Our world is only 9% circular and the trend is negative
The circularity gap is not closing. In 12 months since the launch of the first Circularity Gap Report, the upward trend in resource extraction and greenhouse gas emissions has continued and key indicators confirm that the problems of a linear economy are 'baked in' to the global economy and we are heading in the wrong direction.
On 22 January 2019, Circle Economy launches the second annual Circularity Gap Report in Davos during the World Economic Forum Annual Meeting. In the report, Circle Economy positions the circular economy as a tool for the paradigm shift we so desperately need. It offers the prospect of a global economy which is regenerative and abundant.
The built environment consumes almost 50% of all global materials annually and generates around 20% of emissions.
Different regions and economic landscapes require different strategies to implement circularity in the built environment.
China The majority of the houses that people in China will inhabit and the roads they will travel in the next 10 to 50 years are yet to be built. This means that the opportunity is now to build in a circular way. Design for the future makes sure we avoid locking-in linearity and the toxins of tomorrow, today.
Europe The built environment landscape in regions like Europe are very different. They are faced with an ageing demographic, plus a mature and in cases outdated housing stock. Around 4 outof every 10 houses in Europe were built before 1960, a time when building practices were poor by today’s standards. The priority is to sustain and preserve what is already made in this case the current building stock and boost its performance from the perspective of material reuse and energy efficiency.
Climate change and material use are closely linked. 62% of global greenhouse gas emissions (excluding those from land use and forestry) are released during the extraction, processing and manufacturing of goods. Yet global use of materials is accelerating. It has more than tripled since 1970 and could double again by 2050 without action, according to the UN International Resource Panel.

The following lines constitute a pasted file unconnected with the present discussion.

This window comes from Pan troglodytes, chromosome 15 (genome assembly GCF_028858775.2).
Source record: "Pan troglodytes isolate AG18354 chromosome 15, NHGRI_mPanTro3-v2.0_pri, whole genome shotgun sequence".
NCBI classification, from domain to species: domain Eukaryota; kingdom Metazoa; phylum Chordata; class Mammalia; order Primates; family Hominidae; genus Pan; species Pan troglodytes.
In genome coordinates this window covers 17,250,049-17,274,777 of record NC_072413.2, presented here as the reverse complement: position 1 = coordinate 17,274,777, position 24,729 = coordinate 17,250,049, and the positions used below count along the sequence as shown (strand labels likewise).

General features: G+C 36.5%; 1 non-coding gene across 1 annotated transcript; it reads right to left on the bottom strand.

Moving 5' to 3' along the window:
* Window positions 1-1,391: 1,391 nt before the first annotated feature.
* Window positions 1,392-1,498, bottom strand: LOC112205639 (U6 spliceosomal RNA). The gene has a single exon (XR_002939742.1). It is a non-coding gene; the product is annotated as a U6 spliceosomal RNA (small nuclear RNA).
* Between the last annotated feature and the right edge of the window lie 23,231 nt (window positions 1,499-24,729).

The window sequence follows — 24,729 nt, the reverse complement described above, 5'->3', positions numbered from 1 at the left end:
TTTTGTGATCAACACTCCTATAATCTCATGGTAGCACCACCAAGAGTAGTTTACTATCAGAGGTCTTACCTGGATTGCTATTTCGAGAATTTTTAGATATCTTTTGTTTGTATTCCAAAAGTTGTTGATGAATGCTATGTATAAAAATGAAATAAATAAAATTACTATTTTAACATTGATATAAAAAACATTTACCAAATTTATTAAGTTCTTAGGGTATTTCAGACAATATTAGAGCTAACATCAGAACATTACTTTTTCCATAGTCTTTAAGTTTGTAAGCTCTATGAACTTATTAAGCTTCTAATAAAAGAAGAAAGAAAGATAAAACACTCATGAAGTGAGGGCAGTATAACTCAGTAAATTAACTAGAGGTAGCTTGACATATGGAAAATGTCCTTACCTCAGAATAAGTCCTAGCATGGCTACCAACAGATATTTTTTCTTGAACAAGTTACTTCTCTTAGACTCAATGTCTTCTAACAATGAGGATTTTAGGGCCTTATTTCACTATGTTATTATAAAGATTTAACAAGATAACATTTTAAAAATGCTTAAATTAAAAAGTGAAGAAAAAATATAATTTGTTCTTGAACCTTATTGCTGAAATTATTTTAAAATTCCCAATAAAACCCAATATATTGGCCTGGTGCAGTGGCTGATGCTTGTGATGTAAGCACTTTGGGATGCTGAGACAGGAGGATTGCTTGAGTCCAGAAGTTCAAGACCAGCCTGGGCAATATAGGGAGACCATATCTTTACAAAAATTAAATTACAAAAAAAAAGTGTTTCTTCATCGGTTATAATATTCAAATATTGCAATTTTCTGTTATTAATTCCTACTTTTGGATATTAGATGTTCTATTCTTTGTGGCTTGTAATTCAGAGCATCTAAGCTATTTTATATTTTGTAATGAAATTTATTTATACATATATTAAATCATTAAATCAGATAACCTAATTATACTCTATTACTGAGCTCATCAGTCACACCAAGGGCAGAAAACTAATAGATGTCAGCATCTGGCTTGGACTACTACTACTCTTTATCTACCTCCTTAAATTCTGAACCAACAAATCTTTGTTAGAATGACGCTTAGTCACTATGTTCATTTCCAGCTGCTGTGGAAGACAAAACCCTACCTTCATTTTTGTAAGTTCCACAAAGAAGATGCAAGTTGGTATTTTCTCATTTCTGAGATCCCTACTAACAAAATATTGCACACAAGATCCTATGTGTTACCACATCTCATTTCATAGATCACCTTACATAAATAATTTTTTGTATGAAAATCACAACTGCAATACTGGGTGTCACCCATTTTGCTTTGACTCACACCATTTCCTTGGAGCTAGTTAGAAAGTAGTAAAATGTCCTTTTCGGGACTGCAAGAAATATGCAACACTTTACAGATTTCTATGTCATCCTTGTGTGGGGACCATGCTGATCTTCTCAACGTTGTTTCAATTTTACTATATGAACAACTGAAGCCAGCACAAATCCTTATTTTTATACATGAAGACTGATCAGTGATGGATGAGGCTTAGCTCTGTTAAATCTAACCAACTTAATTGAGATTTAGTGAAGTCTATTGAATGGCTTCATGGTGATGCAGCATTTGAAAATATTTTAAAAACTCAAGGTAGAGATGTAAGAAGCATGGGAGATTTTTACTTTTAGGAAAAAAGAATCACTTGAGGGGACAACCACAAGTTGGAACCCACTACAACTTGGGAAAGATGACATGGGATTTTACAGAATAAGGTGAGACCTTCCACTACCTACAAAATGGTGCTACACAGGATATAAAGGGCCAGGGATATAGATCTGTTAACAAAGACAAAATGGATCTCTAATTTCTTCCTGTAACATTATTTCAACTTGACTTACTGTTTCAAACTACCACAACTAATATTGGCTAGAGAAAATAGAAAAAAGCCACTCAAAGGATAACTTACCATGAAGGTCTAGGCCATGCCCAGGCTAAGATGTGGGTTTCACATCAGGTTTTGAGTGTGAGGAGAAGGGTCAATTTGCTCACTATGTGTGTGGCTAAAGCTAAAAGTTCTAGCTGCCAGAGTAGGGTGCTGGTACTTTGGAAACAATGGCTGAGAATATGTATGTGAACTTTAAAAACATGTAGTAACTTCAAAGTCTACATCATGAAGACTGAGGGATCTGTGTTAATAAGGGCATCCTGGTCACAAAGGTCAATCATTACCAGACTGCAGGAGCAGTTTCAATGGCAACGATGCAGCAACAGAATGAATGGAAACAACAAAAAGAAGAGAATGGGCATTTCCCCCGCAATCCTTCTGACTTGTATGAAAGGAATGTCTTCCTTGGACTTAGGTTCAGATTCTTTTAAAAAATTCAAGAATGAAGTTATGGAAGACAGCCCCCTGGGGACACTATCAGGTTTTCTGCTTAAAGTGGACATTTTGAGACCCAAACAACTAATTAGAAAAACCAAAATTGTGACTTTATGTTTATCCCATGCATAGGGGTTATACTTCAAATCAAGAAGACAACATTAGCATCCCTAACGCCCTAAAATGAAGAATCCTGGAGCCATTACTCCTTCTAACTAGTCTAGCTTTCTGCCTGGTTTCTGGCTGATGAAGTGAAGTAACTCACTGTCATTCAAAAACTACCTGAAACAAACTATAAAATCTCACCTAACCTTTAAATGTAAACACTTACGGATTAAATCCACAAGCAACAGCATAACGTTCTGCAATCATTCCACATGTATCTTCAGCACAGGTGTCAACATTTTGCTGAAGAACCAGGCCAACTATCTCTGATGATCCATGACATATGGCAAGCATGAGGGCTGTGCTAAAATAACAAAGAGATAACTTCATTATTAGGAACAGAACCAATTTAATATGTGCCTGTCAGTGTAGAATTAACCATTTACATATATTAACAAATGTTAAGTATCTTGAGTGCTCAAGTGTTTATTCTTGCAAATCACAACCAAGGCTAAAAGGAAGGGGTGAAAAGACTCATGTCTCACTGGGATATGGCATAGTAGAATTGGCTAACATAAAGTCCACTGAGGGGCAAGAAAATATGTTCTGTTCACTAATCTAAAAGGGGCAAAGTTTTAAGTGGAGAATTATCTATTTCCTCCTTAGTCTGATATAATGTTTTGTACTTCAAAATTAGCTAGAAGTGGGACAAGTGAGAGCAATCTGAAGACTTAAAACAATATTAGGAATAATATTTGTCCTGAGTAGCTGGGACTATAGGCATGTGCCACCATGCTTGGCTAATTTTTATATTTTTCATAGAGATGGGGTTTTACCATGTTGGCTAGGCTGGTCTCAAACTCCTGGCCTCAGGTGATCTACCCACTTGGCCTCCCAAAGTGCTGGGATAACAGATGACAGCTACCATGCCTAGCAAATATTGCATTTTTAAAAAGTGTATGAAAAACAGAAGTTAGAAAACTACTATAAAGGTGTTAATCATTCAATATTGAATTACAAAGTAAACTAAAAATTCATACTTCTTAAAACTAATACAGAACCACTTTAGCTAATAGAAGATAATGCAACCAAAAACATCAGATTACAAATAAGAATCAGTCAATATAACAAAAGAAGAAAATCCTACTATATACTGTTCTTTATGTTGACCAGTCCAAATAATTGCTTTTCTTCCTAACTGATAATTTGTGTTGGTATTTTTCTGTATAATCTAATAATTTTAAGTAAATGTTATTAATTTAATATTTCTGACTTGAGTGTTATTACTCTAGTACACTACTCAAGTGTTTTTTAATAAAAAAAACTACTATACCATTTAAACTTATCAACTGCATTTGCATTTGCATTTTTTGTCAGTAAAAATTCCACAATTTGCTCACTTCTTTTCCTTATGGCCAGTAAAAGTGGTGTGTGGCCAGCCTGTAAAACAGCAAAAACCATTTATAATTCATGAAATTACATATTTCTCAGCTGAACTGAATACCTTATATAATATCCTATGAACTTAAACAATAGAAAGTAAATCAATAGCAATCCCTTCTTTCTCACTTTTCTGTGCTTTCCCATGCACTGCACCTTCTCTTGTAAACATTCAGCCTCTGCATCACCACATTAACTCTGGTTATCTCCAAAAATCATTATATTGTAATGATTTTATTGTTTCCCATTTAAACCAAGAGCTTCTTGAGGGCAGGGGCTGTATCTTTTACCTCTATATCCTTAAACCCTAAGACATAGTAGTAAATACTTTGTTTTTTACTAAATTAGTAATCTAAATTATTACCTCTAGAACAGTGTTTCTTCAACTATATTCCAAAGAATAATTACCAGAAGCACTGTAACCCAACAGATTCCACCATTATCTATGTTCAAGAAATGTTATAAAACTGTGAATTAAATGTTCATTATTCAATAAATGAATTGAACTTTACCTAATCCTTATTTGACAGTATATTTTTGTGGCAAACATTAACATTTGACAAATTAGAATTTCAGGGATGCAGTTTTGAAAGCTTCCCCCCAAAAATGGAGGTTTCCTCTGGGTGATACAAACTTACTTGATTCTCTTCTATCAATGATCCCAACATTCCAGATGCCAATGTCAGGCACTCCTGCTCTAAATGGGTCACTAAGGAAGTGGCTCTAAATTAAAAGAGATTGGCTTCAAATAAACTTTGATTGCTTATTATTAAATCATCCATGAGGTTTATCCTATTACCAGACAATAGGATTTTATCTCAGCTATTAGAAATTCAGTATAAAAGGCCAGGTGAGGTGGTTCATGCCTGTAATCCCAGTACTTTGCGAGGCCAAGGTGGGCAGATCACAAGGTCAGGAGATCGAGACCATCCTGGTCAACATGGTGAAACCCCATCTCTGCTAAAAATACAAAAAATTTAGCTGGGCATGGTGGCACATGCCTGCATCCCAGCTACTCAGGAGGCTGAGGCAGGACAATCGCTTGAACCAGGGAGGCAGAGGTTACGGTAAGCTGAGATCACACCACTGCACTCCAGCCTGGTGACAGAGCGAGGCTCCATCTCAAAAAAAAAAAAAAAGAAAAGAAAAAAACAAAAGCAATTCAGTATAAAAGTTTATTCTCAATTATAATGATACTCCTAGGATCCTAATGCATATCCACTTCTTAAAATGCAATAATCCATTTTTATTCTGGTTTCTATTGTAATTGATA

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A 1.5°C world can only be circular
The figure shows where within the global economy greenhouse gases are emitted in satisfying 7 societal needs. In 2017, total greenhouse gas emissions amounted to 50.9 billion tonnes of carbon dioxide, excluding emissions from land use, land-use change and forestry. Approximately 62% of emissions are released during the extraction (Take), processing (Process) and production (Produce) phases, generating 12.5, 10 and 9.3 Gt CO2e.
High value machinery consumes more than 50% of all metals and account for 13% of global value creation.
Capital equipment encompasses a broad group of products from medical scanners, solar panels and cars, to industrial printers and elevators. These are high value products that have a relatively long product life span and often are the 'growth motor' for their industry. Therefore, this category offers tremendous potential to shift industrial processes and foster circular disruption.
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The visual shows the potential of three circular strategies to increase value for specific products that are illustrative for the breadth of Capital Equipment.
Materials, financial value and emissions are closely interlinked in the global economy.
Over the last four decades, the global use of materials almost tripled, from 26.7 billion tonnes in 1970, to 92.1 billion tonnes in 2017.